On the other hand, my wide D enjoys liver and in an effort to be a kind and loving husband, I have made efforts to come to terms with my childhood nemesis and there are some things I've learned along the way, with perhaps the most important being, that to me anyway, liver is best when sliced thin, no more than a few millimetres thick and very quickly cooked on a high heat until it's a uniform pink colour, similar to a medium done steak. Unfortunately for me in this regard, D has no truck with either meat or offal cooked to this degree of doneness, preferring, like my mum, to err on the side of well done, which is a place I'm not willing to go. So D has discovered that if she wishes to eat liver, she has to have it on the pink side or it simply won't be eaten by me, so both of us have had to make compromises.

The other day, D bought a tray of chicken livers for frying, which I noticed sitting in the fridge. I remembered a dish that Stefano de Pieri cooked in his series, A Gondola on the Murray, of chicken livers with sage served on pappardelle. I didn't have his recipe to hand, but the thought of a creamy sauce suddenly made the livers very enticing.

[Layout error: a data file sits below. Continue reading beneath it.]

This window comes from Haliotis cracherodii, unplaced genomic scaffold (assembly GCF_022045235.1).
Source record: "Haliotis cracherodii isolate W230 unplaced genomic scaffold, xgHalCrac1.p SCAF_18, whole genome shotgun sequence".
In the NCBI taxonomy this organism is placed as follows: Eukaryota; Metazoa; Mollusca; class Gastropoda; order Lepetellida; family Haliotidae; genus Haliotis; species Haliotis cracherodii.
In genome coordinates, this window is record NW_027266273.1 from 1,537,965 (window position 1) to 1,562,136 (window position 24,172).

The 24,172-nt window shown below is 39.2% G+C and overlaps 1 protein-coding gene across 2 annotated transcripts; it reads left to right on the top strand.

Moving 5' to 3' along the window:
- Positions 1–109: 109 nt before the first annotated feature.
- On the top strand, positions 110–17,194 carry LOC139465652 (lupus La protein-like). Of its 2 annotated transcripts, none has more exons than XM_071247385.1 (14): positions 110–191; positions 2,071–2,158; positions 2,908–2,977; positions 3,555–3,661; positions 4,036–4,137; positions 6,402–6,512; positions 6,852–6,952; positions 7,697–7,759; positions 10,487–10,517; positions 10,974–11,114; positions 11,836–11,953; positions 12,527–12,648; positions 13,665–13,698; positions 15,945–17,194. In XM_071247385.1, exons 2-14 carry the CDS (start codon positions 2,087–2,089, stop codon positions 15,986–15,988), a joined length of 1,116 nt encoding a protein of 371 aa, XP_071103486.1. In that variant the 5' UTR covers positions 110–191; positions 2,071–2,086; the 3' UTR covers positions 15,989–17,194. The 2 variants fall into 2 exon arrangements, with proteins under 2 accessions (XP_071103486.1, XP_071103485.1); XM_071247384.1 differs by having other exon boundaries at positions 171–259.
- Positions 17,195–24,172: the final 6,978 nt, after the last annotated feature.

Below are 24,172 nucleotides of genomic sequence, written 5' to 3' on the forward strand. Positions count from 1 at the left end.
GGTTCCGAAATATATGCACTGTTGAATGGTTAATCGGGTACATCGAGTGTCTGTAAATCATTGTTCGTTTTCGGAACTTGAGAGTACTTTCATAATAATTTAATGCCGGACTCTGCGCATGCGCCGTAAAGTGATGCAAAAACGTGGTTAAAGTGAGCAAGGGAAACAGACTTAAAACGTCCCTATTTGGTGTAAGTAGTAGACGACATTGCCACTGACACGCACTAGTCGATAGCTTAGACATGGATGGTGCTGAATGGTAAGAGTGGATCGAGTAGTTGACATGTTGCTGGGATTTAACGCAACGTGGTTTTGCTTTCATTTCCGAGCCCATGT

Chicken Livers with Sage
(serves 4)

500g chicken livers
flour
salt and fresh ground pepper
50g butter
20 leaves sage
1 onion, finely sliced
2 cloves garlic, chopped
500mls beef stock
2 tablespoons sour cream or cream fraiche